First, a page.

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Solanum vescum - F.Muell.

Common Name Green Kangaroo Apple
Family Solanaceae
USDA hardiness Coming soon
Known Hazards Although no specific mention of toxicity has been seen for this species, it belongs to a genus where many if not all the members have poisonous leaves and sometimes also the unripe fruits.
Habitats Open forests near the coast[152]. Stream banks and dunes, also in heaths and jungles[193].
Range Australia - New South Wales, Tasmania, Victoria.
Edibility Rating    (2 of 5)
Other Uses    (0 of 5)
Weed Potential No
Medicinal Rating    (2 of 5)
Care
Moist Soil Full sun
Solanum vescum Green Kangaroo Apple


Solanum vescum Green Kangaroo Apple

 

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Summary


Physical Characteristics

 icon of manicon of shrub
Solanum vescum is an evergreen Shrub growing to 2 m (6ft 7in). The seeds ripen all year. The species is hermaphrodite (has both male and female organs) and is pollinated by Insects.
Suitable for: light (sandy), medium (loamy) and heavy (clay) soils and prefers well-drained soil. Suitable pH: acid, neutral and basic (alkaline) soils. It cannot grow in the shade. It prefers moist soil.

Synonyms

Habitats

 Hedge; South Wall. By. West Wall. By.

Edible Uses

Edible Parts: Fruit.
Edible Uses:

Fruit - raw or cooked[144]. It must be fully ripe, see the notes above on toxicity[4]. The fruit tastes much worse than it looks, it is sickly sweet and often bitter[193]. The quality varies from plant to plant and even from year to year from the same plant[193]. The fruit is up to 2cm long and contains a large number of flat seeds[193].

Medicinal Uses



Plants For A Future can not take any responsibility for any adverse effects from the use of plants. Always seek advice from a professional before using a plant medicinally.

Contraceptive;  Miscellany.

A source of solasonine, used in the manufacture of steroidal drugs and contraceptives[152]. It is probably obtained from the unripe fruit[K].

Other Uses

Hedge;  Hedge;  Miscellany.

Plants can be grown as a screening hedge in climates suitable for them[157].

Cultivation details

We have very little information on this species and do not know if it will succeed in Britain, though judging by its native range it is unlikely to succeed outdoors except in the very mildest parts of the country. Plants tolerate temperatures down to at least -7°c in Australian gardens[157], but this cannot be translated directly to British gardens due to our cooler summers and longer, colder and wetter winters. It is quite possible that this species can be grown at the foot of a warm sunny wall and be treated as a herbaceous perennial. As long as the roots are given a good mulch in autumn they should survive quite cold winters. The following notes are based on the general needs of the genus. Succeeds in most soils in a sunny position[1].

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Propagation

Seed - sow spring in a warm greenhouse. Germinates in 2 - 3 weeks at 20°c. Prick out the seedlings into individual pots when they are large enough to handle. If growing the plants as annuals, plant them out after the last expected frosts and give them some protection such as a cloche until they are growing well. If growing as a perennial, especially in areas at the limits of its cold-hardiness, it will probably be better to grow the plants on in the greenhouse for their first winter. Give them fairly large pots (12cm or larger) because they have very strong root growth. Top growth might die back over winter, but the roots should survive if temperatures in the greenhouse do not fall below about -5°c. Plant them out in early summer of the following year. The plants will be somewhat hardier in their second winter. Cuttings of half-ripe wood, July/August in a frame. Very easy, the cuttings root within a couple of weeks. Pot them up in fairly large pots and overwinter them in the greenhouse before planting out in early summer.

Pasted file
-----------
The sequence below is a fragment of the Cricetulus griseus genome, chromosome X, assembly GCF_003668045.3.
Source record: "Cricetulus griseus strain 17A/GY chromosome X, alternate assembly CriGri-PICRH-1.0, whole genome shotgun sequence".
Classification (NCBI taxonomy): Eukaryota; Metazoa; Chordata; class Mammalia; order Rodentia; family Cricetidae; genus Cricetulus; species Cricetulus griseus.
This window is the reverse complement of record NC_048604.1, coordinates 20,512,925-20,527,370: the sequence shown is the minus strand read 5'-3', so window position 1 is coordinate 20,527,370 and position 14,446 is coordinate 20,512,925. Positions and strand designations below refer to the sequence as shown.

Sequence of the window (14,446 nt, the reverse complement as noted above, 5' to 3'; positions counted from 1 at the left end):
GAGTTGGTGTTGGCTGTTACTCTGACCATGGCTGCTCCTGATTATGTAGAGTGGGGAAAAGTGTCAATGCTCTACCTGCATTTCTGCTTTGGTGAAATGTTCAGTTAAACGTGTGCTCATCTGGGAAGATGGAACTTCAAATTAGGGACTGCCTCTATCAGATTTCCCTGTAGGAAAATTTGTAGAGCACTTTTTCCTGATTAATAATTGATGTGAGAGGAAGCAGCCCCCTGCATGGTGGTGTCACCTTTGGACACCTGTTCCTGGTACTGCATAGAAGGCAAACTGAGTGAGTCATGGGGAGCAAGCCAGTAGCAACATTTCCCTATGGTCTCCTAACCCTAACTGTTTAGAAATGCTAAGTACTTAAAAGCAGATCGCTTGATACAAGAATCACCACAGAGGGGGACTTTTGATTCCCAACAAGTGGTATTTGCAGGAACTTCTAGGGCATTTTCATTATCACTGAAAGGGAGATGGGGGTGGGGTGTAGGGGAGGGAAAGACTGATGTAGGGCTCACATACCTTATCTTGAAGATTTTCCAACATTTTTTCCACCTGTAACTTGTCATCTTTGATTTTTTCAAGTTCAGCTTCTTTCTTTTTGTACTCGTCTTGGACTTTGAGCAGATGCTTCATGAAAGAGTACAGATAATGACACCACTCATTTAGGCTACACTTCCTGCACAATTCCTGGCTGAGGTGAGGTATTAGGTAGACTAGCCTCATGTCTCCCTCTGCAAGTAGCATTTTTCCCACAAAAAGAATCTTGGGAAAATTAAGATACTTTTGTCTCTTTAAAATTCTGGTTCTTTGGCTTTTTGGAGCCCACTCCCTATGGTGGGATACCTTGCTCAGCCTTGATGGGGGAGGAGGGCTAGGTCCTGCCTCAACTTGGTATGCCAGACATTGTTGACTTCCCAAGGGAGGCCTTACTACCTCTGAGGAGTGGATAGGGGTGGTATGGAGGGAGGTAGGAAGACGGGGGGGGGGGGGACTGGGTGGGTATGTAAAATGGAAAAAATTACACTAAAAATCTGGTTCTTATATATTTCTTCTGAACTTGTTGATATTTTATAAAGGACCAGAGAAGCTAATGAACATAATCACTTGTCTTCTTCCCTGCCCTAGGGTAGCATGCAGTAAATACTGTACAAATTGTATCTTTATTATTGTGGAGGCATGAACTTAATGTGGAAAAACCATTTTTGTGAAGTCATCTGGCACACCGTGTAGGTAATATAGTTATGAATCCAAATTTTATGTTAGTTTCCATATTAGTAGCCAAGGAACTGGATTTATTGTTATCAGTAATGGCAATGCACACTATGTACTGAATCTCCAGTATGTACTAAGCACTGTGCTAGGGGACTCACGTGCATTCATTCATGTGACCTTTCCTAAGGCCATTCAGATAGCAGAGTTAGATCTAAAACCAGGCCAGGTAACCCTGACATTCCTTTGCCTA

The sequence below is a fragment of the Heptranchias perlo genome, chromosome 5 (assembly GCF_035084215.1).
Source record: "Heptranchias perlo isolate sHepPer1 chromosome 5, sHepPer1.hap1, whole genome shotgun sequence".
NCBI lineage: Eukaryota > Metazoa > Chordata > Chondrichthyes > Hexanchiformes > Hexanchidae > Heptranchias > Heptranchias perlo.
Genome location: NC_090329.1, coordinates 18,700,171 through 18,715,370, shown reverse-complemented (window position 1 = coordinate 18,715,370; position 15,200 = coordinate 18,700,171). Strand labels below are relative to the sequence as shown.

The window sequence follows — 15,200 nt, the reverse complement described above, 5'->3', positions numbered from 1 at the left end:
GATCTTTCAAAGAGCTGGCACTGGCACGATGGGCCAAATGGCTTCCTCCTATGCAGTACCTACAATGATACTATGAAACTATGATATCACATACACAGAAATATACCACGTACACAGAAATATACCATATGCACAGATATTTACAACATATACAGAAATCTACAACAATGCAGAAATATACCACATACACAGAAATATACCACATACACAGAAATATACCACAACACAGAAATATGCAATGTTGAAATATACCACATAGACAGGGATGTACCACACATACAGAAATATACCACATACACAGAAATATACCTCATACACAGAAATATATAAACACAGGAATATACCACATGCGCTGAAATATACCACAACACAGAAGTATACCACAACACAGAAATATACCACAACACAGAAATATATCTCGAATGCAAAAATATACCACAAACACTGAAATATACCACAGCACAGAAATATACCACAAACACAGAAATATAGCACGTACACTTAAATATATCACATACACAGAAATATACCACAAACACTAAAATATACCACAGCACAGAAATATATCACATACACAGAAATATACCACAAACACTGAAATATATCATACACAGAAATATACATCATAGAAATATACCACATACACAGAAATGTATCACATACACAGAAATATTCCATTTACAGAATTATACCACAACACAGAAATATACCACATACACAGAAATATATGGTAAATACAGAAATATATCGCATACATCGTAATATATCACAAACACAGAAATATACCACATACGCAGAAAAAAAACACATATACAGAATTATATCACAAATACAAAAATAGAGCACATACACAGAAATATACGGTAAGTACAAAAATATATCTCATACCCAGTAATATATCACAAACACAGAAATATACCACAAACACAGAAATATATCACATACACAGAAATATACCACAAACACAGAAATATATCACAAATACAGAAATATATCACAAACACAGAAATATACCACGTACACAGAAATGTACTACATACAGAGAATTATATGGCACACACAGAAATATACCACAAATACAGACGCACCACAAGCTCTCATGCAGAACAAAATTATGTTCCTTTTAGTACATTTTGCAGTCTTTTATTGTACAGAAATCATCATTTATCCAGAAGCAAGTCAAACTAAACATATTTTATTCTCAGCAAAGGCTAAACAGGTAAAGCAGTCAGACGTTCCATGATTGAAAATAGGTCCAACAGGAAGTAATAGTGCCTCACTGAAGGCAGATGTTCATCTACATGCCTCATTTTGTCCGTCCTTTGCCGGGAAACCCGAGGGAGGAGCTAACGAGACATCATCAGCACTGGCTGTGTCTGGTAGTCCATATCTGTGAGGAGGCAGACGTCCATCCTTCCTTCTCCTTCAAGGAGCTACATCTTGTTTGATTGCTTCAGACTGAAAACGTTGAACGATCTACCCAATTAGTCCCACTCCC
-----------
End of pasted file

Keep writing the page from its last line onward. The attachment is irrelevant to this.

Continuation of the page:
Other Names

If available other names are mentioned here

Found In

Countries where the plant has been found are listed here if the information is available

Weed Potential

Right plant wrong place. We are currently updating this section. Please note that a plant may be invasive in one area but may not in your area so it’s worth checking.

Conservation Status

IUCN Red List of Threatened Plants Status :

Related Plants
Latin NameCommon NameEdibility RatingMedicinal Rating
Solanum aethiopicumMock Tomato, Ethiopian nightshade20
Solanum ajanhuiriAjanhuiri20
Solanum americanumAmerican Nightshade, American black nightshade10
Solanum andigenumAndigena20
Solanum aviculareKangaroo Apple, New Zealand nightshade22
Solanum boreale 10
Solanum boyacense 10
Solanum cari 10
Solanum carolinenseHorse Nettle, Carolina horsenettle02
Solanum chauchaChaucha10
Solanum curtilobumRucki20
Solanum dulcamaraBittersweet. Bittersweet Nightshade, Climbing nightshade, Bittersweet, Deadly Nightshade, Poisonous03
Solanum fendleriWild Potato, Fendler's horsenettle, Texan horsenettle32
Solanum jamesiiColorado Wild Potato, Wild potato20
Solanum juzepczukiiRucki20
Solanum kurzii 10
Solanum laciniatumKangaroo Apple22
Solanum linearifoliumMountain Kangaroo Apple20
Solanum liximitante 10
Solanum luteum 10
Solanum lycopersicumTomato, Garden Tomato53
Solanum lyratum 12
Solanum maglia 20
Solanum melongenaAubergine, Eggplant32
Solanum muricatumPepino40
Solanum nigrumBlack Nightshade, Common Nightshade, Poisonberry, Black Nightshade22
Solanum paniculatumJurubeba, Nightshade04
Solanum phurejaPhureja, Nightshade30
Solanum piliferum 20
Solanum pimpinellifoliumCurrant Tomato42
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Author

F.Muell.

Botanical References

265

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